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Boxworks 2013: Box Notes Adds Real-Time Collaboration To Cloud Platform

Steve McCaskill is editor of TechWeekEurope and ChannelBiz. He joined as a reporter in 2011 and covers all areas of IT, with a particular interest in telecommunications, mobile and networking, along with sports technology.

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Box Notes will address a gap in the market, not compete with Microsoft Office, says CEO Aaron Levie

Cloud storage specialist Box has kicked off its Boxworks event in San Francisco by announcing Box Notes, a real time collaboration tool that works directly within its existing platform.

Box is now accepting sign-ups for a private beta having tested the service internally over the last six months, and believes it has a number of advantages over similar tools. Because it is built directly into the platform, content is easily and securely accessible, while customers have a pre-existing network of collaborators.

Users working on a document can edit text, make annotations and leave comments, while future updates will allow for the embedding of pictures and videos. Collaborators are depicted by a ‘Notehead’ allowing other users to see exactly what they are doing. Box Notes will eventually be built into the Box iOS and Android applications, along with offline editing.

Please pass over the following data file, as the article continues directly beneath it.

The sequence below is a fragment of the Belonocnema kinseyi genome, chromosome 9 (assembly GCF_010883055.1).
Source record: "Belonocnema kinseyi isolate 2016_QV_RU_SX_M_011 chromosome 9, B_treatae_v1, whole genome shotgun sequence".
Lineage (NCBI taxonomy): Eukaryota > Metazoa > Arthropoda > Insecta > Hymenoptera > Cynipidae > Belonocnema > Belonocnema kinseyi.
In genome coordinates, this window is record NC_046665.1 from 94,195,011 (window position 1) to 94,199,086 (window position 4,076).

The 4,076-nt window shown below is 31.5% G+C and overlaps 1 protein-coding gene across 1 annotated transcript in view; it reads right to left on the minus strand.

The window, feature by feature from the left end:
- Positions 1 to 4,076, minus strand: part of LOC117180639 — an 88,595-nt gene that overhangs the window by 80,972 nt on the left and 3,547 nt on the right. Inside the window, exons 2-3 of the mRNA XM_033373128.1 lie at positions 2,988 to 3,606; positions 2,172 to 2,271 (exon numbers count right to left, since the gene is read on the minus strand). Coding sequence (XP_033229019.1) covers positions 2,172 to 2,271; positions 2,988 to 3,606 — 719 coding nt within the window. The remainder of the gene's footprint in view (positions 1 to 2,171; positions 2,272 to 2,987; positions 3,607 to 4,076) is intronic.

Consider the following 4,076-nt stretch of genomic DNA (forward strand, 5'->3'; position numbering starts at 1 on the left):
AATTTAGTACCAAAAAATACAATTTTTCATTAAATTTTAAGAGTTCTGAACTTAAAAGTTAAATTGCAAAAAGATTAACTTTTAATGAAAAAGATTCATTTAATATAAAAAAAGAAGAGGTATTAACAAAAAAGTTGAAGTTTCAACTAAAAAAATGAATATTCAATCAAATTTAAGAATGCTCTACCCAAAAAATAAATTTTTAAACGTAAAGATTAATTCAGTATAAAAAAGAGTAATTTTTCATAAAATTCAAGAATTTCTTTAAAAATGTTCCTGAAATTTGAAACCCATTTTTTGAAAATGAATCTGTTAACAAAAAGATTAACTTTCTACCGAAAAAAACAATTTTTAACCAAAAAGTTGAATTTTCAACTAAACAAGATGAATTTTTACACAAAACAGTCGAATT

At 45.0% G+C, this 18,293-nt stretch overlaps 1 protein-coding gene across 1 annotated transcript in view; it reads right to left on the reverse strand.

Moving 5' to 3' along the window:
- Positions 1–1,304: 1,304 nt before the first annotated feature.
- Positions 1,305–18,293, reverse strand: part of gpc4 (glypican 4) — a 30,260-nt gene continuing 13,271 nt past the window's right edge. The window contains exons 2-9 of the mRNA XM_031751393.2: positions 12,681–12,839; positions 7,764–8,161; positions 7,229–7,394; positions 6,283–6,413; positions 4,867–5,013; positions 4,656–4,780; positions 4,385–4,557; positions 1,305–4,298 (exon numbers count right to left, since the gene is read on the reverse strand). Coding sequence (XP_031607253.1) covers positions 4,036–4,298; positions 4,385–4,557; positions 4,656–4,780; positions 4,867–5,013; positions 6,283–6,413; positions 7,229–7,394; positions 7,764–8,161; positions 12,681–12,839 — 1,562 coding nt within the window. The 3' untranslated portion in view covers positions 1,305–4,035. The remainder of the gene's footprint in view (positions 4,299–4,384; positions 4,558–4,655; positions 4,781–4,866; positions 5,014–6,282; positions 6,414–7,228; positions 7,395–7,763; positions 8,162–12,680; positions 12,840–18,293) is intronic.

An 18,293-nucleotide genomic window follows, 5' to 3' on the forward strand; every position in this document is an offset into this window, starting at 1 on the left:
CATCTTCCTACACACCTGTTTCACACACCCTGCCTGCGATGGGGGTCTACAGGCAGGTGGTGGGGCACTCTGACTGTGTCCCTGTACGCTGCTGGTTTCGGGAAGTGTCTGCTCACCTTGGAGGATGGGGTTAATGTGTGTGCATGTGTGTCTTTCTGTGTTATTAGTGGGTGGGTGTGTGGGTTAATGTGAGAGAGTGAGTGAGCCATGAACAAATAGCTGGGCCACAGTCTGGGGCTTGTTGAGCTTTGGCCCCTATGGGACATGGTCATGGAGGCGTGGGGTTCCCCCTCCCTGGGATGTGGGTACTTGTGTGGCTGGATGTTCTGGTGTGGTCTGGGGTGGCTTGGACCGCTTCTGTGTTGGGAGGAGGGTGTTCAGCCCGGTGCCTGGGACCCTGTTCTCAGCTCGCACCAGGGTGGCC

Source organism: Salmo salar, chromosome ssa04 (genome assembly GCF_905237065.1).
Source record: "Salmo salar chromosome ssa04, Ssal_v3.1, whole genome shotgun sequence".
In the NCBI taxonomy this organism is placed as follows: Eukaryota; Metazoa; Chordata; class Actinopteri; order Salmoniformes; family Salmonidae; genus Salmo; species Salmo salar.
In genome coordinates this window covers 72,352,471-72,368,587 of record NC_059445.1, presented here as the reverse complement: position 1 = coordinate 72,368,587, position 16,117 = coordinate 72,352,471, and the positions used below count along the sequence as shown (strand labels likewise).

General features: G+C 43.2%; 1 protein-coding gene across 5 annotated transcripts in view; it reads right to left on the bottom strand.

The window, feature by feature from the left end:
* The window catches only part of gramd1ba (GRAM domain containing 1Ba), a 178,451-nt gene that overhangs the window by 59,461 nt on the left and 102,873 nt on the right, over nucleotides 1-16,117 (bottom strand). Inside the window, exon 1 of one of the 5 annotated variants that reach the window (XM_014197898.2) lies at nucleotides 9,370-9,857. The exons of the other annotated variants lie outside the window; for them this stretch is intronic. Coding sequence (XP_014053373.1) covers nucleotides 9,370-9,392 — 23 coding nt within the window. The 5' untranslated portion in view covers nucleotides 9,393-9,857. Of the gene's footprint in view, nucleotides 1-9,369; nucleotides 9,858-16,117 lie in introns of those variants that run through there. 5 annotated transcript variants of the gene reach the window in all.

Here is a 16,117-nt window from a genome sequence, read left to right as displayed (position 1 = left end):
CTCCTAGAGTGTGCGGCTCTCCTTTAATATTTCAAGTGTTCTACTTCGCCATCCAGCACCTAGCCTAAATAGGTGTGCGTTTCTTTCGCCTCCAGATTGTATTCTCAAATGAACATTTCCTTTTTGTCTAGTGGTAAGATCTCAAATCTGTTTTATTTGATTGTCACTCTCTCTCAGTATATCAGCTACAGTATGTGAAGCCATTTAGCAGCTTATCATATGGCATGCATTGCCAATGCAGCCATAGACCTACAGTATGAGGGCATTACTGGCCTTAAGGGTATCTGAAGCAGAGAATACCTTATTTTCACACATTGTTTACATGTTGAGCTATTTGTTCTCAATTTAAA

Box Notes

Box NotesSpeaking at the Boxworks event, Aaron Levie, founder and CEO of Box, said Box Notes was not designed to compete with Microsoft Office, or even Google Drive, but to take advantage of a gap in the market for companies that simply wanted to share ideas easily.

Potential uses for Box Notes include the sharing of project plans, brainstorms, meeting notes and internal memos, but customers would eventually find other ways of using the tool. “This is a new technology for us,” he said, claiming the industry was keen to see just how its customers will use the service.

The goal, he explained, was to combine the technologies that allow people to communicate quickly with the canvas of a document. He said there would always be a place for powerful rich text editors like Microsoft Word and any attempt to compete with the Office-developer would be an “ill-fated exercise”, citing the failures of WordPerfect and Lotus 123 in the 1990s as examples.

However Levie suggested Microsoft Office could now be vulnerable. Its dominance could be attributed to the success of the Windows platform, which is now not as strong as it once was, he said, paving the way for other companies to lead the way in a new breed of services.

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